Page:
PHISH AND CHIPS: Cyber attackers are known to break into poorly secured computers and use those hijacked systems as proxies through which they can launch and route attacks worldwide. Image: COURTESY OF ERWO1 VIA ISTOCKPHOTO.COM
Cyber attacks may not be a new phenomenon but the recent successes scored against high-profile targets including CitiGroup, Google, RSA and government contractors such as Lockheed Martin underscore the targets' current failure to block security threats enabled by the Internet. Malicious hackers use the very same technology that enables online banking, entertainment and myriad other communication services to attack these very applications, steal user data, and then cover their own tracks.
One common practice that attackers employ to evade detection is to break into poorly secured computers and use those hijacked systems as proxies through which they can launch and route attacks worldwide. Although such attacks are an international problem, there is no international response, which frustrates local law enforcement seeking cooperation from countries where these proxy servers typically reside.
Every day seems to bring news of some new cyber attack. "We're seeing more reports on invasive attacks on a much more regular basis," says Chris Bronk, an information technology policy research fellow at Rice University's James A. Baker III Institute for Public Policy and a former U.S. State Department diplomat.
The hardest problem in finding the source of these attacks is attribution. Each data packet sent over the Internet contains information about its source and its destination. "The source field can be changed [spoofed] by an attacker to make it seem like it's coming from someplace it's not," says Sami Saydjari, president of the cyber-security consultancy Cyber Defense Agency and a former program manager of information assurance at the Defense Advanced Projects Agency (DARPA).
"If your network is under attack and you're trying to find out who's doing it, purely technical means are insufficient for that," says David Nicol, director of the Information Trust Institute at the University of Illinois, Urbana–Champaign. "The way that we assemble complicated networks of computers until recently hasn't been done at all with security in mind except in a cursory way, and that's the fundamental problem."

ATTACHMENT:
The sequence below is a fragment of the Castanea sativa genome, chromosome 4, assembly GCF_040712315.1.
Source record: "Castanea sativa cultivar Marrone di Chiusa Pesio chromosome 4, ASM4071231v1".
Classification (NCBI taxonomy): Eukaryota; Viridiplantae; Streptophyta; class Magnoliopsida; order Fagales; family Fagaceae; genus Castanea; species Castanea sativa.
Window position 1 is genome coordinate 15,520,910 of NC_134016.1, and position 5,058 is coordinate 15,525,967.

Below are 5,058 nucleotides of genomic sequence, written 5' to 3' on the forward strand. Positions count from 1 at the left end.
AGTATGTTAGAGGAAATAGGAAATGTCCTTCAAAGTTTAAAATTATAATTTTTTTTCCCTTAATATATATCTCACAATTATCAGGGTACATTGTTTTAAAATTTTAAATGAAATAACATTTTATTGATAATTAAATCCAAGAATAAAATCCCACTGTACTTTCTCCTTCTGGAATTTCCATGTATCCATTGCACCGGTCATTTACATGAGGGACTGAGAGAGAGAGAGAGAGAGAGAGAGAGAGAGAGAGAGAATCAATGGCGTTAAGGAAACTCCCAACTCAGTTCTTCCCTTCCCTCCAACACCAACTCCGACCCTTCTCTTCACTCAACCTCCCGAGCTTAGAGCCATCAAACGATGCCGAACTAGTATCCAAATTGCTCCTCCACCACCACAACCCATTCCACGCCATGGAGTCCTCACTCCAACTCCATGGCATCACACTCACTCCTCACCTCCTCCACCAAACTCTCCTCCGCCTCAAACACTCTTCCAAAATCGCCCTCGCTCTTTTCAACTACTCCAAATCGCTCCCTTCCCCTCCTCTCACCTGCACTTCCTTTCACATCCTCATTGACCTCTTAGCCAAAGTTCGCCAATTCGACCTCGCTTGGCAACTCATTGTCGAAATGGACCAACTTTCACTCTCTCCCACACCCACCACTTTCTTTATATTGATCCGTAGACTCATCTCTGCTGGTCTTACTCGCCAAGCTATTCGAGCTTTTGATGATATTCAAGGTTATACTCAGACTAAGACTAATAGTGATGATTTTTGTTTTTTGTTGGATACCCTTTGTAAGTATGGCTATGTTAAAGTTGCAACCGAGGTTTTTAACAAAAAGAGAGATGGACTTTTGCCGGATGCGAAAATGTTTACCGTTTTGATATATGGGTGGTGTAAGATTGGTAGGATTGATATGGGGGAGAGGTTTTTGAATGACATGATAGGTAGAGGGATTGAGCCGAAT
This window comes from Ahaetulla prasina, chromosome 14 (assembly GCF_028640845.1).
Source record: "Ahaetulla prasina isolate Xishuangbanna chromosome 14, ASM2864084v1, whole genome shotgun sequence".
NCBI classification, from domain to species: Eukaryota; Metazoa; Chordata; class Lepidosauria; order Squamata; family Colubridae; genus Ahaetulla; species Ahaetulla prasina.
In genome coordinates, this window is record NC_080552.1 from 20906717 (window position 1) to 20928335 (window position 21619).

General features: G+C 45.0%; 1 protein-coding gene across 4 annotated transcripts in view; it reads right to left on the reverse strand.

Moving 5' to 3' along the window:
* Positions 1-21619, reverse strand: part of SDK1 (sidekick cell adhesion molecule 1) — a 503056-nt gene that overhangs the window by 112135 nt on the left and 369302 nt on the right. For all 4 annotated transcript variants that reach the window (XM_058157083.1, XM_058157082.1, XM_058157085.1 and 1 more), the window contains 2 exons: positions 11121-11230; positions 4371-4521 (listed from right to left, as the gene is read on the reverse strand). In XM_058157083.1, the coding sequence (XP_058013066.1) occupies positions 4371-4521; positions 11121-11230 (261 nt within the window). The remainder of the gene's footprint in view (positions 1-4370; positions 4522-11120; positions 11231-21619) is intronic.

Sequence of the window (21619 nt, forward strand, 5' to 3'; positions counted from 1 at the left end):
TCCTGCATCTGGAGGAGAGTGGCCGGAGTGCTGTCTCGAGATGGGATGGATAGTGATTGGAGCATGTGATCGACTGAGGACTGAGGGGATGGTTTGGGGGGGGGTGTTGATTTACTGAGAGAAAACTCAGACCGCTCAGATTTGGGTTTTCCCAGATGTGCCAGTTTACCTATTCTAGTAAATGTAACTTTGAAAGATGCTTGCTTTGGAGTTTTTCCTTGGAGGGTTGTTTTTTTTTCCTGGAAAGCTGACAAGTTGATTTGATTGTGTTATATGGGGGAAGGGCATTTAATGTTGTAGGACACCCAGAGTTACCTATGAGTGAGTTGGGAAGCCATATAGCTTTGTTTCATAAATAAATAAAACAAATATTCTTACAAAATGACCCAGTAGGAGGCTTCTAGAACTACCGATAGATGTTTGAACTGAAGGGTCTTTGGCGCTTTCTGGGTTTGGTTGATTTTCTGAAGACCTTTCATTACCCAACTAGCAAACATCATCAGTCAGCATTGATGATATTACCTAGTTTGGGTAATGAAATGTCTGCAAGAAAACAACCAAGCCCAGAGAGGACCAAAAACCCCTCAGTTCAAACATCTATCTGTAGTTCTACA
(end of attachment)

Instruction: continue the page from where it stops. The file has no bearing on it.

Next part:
By way of example, Nicol points out that he uses a virtual private network that connects to a proxy server before connecting him to the Internet. This enables him to encrypt data he sends over the network and protect the identity of his own Internet protocol (IP) address. "I do this to thwart information harvesting that commercial Web sites usually have," he adds. "I've got nothing to hide but that doesn't mean I want information about me harvested and sold."
Unfortunately, such tactics are also employed for malicious purposes. Cyber attackers use viruses, worms and other malware to take control of Internet servers or even personal computers, creating a network of "zombie" computers (also called botnets) under their control that they can use to launch their attacks. As a result, an attack may appear to come from a particular server or computer, but this does not mean the attack originated at that device, Nicol says, adding that often a string of proxies located in different countries are used in an attack, "greatly complicating the legal process of trying to piece it all together."